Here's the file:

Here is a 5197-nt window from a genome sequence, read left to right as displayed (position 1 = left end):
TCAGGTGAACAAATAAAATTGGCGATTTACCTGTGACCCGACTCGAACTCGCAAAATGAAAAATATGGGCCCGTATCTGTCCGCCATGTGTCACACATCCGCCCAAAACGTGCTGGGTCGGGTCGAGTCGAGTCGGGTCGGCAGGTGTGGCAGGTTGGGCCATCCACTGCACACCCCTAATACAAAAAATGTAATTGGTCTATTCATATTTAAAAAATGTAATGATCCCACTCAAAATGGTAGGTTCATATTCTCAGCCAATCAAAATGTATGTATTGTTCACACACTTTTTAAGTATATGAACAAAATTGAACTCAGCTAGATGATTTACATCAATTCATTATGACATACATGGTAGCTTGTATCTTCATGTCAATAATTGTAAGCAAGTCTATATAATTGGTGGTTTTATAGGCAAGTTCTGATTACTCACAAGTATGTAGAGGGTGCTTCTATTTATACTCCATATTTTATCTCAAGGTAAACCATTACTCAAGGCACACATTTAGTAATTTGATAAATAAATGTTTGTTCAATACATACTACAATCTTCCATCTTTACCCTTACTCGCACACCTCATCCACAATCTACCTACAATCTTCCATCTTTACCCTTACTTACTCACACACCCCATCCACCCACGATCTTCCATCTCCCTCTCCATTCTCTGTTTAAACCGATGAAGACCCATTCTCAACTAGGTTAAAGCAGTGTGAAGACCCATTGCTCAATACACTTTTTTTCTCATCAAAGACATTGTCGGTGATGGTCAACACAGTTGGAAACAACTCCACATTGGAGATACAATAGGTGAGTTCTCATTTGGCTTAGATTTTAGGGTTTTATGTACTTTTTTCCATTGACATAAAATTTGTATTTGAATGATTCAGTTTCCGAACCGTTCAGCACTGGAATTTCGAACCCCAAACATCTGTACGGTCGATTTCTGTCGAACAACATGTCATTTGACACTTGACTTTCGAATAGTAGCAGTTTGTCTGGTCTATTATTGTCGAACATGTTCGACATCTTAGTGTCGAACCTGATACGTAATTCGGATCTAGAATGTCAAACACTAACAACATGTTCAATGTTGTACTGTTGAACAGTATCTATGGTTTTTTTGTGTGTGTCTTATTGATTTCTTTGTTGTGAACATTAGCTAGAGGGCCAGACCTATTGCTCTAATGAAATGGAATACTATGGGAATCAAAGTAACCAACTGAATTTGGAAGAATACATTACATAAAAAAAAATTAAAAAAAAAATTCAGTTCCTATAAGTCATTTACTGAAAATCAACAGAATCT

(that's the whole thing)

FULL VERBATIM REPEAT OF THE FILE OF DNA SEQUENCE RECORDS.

Here is a 5197-nt window from a genome sequence, read left to right as displayed (position 1 = left end):
TCAGGTGAACAAATAAAATTGGCGATTTACCTGTGACCCGACTCGAACTCGCAAAATGAAAAATATGGGCCCGTATCTGTCCGCCATGTGTCACACATCCGCCCAAAACGTGCTGGGTCGGGTCGAGTCGAGTCGGGTCGGCAGGTGTGGCAGGTTGGGCCATCCACTGCACACCCCTAATACAAAAAATGTAATTGGTCTATTCATATTTAAAAAATGTAATGATCCCACTCAAAATGGTAGGTTCATATTCTCAGCCAATCAAAATGTATGTATTGTTCACACACTTTTTAAGTATATGAACAAAATTGAACTCAGCTAGATGATTTACATCAATTCATTATGACATACATGGTAGCTTGTATCTTCATGTCAATAATTGTAAGCAAGTCTATATAATTGGTGGTTTTATAGGCAAGTTCTGATTACTCACAAGTATGTAGAGGGTGCTTCTATTTATACTCCATATTTTATCTCAAGGTAAACCATTACTCAAGGCACACATTTAGTAATTTGATAAATAAATGTTTGTTCAATACATACTACAATCTTCCATCTTTACCCTTACTCGCACACCTCATCCACAATCTACCTACAATCTTCCATCTTTACCCTTACTTACTCACACACCCCATCCACCCACGATCTTCCATCTCCCTCTCCATTCTCTGTTTAAACCGATGAAGACCCATTCTCAACTAGGTTAAAGCAGTGTGAAGACCCATTGCTCAATACACTTTTTTTCTCATCAAAGACATTGTCGGTGATGGTCAACACAGTTGGAAACAACTCCACATTGGAGATACAATAGGTGAGTTCTCATTTGGCTTAGATTTTAGGGTTTTATGTACTTTTTTCCATTGACATAAAATTTGTATTTGAATGATTCAGTTTCCGAACCGTTCAGCACTGGAATTTCGAACCCCAAACATCTGTACGGTCGATTTCTGTCGAACAACATGTCATTTGACACTTGACTTTCGAATAGTAGCAGTTTGTCTGGTCTATTATTGTCGAACATGTTCGACATCTTAGTGTCGAACCTGATACGTAATTCGGATCTAGAATGTCAAACACTAACAACATGTTCAATGTTGTACTGTTGAACAGTATCTATGGTTTTTTTGTGTGTGTCTTATTGATTTCTTTGTTGTGAACATTAGCTAGAGGGCCAGACCTATTGCTCTAATGAAATGGAATACTATGGGAATCAAAGTAACCAACTGAATTTGGAAGAATACATTACATAAAAAAAAATTAAAAAAAAAATTCAGTTCCTATAAGTCATTTACTGAAAATCAACAGAATCT